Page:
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Dynamics of Perception, Action, & Cognition (Amazeen)

Keywords: complexity; coordination; vision; touch; motor skills; physiological processes; handedness; learning; attention

Lab Research Area:

The Dynamics of Perception, Action, & Cognition (DPAC) lab is focused on promoting a dynamical approach to perception, action, and cognition.  Our research uses the principles of dynamical systems, complex systems, and ecological psychology to understand the coordination among multiple systems and processes, including:  vision, touch, motor skills, physiological processes, handedness, learning, and attention.

Research Opportunities
We welcome undergraduate research assistants! Our research assistants gain experience in all aspects of research including designing experiments, collecting data, working with technical data collection equipment, and performing data analysis. If you are interested in joining our team, contact either one of the faculty directors:  Dr. Eric Amazeen or  Dr. Nia Amazeen .

Lab Directors & Principal Investigators: Eric Amazeen, PhD, Associate Professor and Nia Amazeen, PhD, Associate Professor

Dr. Eric Amazeen's research focuses on the role of bodily movements in perception and cognition to better understand how we use movement to perceive and how cognition is influenced by the dynamics of those movements. The study of weight perception has been a particularly fruitful area of study because perceiving heaviness always begins with lifting. His research has shown that perception is tied to the dynamics of lifting and the measured activity of the muscles. The foundational role of movement dynamics is evident throughout his research on motor control and coordination in both one- and two-person movements. Curriculum vitae.

Dr. Polemnia (Nia) G. Amazeen's research is directed at the understanding of behavior as a complex system in which the whole is not equal to the sum of the parts. She uses mathematical models to look for behavior patterns and general principles of coordination in teamwork, motor skills, and other perception-action-cognition phenomena.Dr. Amazeen’s research is funded by the National Science Foundation and Department of Defense. She serves on the board of directors for the International Society for Ecological Psychology and on the executive committee for the Center for Social Dynamics and Complexity (CSDC). In 2010, she co-authored Training Adaptive Teams, which earned the Jerome H. Ely best article award. Curriculum vitae.

Doctoral Students

Cameron Gibbons, Doctoral Student, Cognitive Science, Department of Psychology





Aaron Likens, Doctoral Student, Cognitive Science, Department of Psychology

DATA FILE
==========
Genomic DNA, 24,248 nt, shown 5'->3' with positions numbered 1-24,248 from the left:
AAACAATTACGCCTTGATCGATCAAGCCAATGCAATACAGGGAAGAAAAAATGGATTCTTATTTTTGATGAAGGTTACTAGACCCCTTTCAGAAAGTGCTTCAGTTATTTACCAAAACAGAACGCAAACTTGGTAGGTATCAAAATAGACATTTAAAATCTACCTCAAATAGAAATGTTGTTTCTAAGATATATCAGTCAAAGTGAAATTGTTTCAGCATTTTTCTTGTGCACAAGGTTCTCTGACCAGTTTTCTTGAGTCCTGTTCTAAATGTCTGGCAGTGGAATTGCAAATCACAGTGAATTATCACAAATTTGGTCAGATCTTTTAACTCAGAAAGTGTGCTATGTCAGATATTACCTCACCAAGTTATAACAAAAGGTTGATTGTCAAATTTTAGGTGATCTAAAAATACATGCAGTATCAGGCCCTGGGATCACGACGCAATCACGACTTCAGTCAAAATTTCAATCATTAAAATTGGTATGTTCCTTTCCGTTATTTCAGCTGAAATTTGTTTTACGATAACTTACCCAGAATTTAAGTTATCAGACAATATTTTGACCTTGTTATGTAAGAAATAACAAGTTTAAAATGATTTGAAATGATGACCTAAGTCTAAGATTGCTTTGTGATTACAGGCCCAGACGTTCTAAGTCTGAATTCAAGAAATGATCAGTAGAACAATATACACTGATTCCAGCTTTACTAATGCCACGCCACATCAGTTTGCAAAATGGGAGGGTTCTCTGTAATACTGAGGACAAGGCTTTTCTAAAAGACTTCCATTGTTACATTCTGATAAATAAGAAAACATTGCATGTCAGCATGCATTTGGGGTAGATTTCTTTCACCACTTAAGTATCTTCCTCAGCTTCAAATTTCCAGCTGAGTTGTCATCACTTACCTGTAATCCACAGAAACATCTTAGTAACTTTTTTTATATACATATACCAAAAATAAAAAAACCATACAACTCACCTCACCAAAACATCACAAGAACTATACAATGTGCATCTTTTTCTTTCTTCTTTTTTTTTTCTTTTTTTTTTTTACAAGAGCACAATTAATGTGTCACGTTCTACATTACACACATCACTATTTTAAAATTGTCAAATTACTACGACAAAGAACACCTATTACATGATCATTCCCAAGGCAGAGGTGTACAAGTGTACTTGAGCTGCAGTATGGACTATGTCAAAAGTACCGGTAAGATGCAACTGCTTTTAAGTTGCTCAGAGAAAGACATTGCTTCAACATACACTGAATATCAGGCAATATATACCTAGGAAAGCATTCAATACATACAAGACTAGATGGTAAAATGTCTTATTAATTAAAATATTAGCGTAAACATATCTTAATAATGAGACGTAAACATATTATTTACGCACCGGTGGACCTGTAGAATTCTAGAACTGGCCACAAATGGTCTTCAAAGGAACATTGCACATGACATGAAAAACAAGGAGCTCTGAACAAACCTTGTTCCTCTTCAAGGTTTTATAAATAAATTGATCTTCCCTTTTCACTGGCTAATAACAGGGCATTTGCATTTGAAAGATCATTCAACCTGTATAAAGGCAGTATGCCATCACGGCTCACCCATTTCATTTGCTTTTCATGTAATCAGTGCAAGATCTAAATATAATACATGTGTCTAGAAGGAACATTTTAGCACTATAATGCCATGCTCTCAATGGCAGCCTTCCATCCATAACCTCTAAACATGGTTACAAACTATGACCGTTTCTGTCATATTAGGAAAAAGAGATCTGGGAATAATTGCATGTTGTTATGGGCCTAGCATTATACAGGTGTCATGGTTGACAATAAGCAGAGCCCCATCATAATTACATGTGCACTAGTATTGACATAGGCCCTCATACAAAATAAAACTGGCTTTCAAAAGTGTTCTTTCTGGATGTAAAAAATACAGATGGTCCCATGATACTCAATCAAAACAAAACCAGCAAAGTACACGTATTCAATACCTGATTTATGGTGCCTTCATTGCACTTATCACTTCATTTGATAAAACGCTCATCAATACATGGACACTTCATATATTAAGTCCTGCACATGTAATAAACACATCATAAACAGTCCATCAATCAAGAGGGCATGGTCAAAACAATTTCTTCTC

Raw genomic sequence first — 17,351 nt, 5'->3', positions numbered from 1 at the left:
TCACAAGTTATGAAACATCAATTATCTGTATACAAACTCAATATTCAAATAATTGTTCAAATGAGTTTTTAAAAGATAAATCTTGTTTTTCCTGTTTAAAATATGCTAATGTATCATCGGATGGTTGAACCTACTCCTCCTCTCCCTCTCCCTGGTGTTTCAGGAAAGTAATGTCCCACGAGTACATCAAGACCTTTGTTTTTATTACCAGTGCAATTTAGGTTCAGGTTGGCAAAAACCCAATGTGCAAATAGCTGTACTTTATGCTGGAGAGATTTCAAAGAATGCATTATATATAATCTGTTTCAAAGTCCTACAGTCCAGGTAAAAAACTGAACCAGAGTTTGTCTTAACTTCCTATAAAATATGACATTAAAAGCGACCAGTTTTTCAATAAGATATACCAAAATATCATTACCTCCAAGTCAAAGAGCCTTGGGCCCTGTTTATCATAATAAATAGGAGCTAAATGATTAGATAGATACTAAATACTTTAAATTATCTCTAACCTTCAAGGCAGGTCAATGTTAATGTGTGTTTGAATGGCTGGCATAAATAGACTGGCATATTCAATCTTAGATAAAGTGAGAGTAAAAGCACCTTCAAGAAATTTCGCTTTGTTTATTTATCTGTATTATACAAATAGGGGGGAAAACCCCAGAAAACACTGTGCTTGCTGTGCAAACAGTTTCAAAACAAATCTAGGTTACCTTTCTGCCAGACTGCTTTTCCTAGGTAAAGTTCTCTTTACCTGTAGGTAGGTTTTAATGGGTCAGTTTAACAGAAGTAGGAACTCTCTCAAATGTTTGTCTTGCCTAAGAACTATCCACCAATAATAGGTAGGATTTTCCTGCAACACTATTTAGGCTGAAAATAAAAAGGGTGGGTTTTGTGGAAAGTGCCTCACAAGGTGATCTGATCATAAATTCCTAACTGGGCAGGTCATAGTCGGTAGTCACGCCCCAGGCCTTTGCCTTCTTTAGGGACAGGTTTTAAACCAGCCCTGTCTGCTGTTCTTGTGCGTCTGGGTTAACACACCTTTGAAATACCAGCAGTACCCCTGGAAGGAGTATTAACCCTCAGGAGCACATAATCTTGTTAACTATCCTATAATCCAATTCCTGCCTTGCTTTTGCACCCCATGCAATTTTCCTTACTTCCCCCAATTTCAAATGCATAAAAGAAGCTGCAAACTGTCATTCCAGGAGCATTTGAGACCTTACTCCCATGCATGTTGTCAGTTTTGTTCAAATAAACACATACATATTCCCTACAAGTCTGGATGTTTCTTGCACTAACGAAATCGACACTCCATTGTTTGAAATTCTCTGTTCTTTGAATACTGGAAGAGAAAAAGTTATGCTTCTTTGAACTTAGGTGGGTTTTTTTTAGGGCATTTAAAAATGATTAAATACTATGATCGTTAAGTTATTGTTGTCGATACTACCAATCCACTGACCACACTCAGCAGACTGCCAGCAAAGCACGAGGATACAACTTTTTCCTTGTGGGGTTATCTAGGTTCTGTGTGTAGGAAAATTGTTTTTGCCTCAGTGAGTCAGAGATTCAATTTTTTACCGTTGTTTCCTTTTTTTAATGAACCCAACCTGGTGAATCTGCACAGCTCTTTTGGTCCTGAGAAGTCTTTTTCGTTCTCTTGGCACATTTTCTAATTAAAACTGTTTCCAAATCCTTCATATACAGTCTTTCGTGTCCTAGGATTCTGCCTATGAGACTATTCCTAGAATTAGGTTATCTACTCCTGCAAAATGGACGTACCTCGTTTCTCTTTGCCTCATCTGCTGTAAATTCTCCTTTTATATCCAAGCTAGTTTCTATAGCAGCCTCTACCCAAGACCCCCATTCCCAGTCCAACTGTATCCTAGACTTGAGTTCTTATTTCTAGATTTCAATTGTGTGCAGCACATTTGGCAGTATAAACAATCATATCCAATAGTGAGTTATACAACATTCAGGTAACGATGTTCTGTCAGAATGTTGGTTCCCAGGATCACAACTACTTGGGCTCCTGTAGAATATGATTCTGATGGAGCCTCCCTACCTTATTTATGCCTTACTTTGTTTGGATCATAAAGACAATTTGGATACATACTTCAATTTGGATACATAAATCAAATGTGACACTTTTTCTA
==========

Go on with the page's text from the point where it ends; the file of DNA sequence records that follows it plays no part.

Morgan Waddell,  Doctoral Student, Cognitive Science, Department of Psychology

Where are they now?  Our alums

Justin Fine, PhD

Eric Hessler, PhD

Andre Valdez, PhD


Postdoc Alumnus:  Dr. Jamie Gorman

Select Publications

Below are a sample of recent publications from the Amazeen DPAC research and lab. A more complete listing may be found in their curriculum vitae:  Eric Amazeen CV; Nia Amazeen CV.

* - indicates grad student author

Waddell*, M.L., Fine*, J.M., Likens*, A., Amazeen, E.L., & Amazeen, P.G.  (in press).  Perceived heaviness in the context of Newton’s 2nd law:  Combined effects of muscle activity and lifting kinematics.  Journal of Experimental Psychology:  Human Perception & Performance.

Fine*, J.M., Likens*, A.D., Amazeen, E.L., & Amazeen, P.G.  (2015).  Emergent complexity matching in interpersonal coordination:  Local dynamics and global variability.  Journal of Experimental Psychology:  Human Perception & Performance, 41, 723-737.

Likens*, A.D., Fine*, J.M., Amazeen, E.L., & Amazeen, P.G.  (2015).  Experimental control of scaling behavior:  What is not fractal?  Experimental Brain Research, 233, 2813-2821.

Amazeen, E.L.  (2014).  Box shape influences the size-weight illusion during individual and team lifting.  Human Factors, 56, 581-591.

Fine*, J.M., Ward, K.L., & Amazeen, E.L.  (2014).  Manual coordination with intermittent targets:  Velocity information for prospective control.  Acta Psychologica, 149, 24-31.

Hessler, E. E., & Amazeen, P. G.  (2014).  Learning and transfer in motor-respiratory coordination.  Human Movement Science, 33, 321-342.

Likens*, A. D., Amazeen, P. G., Stevens, R., Galloway, T., & Gorman, J. (2014). Neural signatures of team coordination are revealed by multifractal analysis.  Social Neuroscience, 9, 219-234.

Fine*, J. M., Gibbons*, C. T., & Amazeen, E. L.  (2013).  Congruency effects in interpersonal coordination.  Journal of Experimental Psychology: Human Perception and Performance, 39(6), 1541-1556.

Gorman, J. C., Amazeen, P. G., & Cooke, N. J.  (2010).  Team coordination dynamics.  Nonlinear Dynamics, Psychology, and Life Sciences, 14, 265-289.

Gorman, J. C., Cooke, N. J. & Amazeen, P. G.  (2010).  Training adaptive teams.  Human Factors, 52, 295-307.




Our lab is busy collecting data on teamwork for grants funded by the National Science Foundation (P. Amazeen and J. Gorman) and the Department of Defense (P. Amazeen, N. Cooke, together with Charles River Associates).

All students and faculty are welcome to our ongoing seminar on Dynamics of Perception, Action, and Cognition (DPAC), Fridays at 3:00.  During Spring 2016, we will be returning to our philosophical roots by discussing a new book by Kaufer and Chemero called Phenomenology: An Introduction (2015).

We are committed to teaching students of all ages about the use of dynamics in psychology, and so we value community outreach to local schools (photo right).



We like to give back to the community as volunteers. One of our favorite activities is to pack meals for Feed My Starving Children (photo left).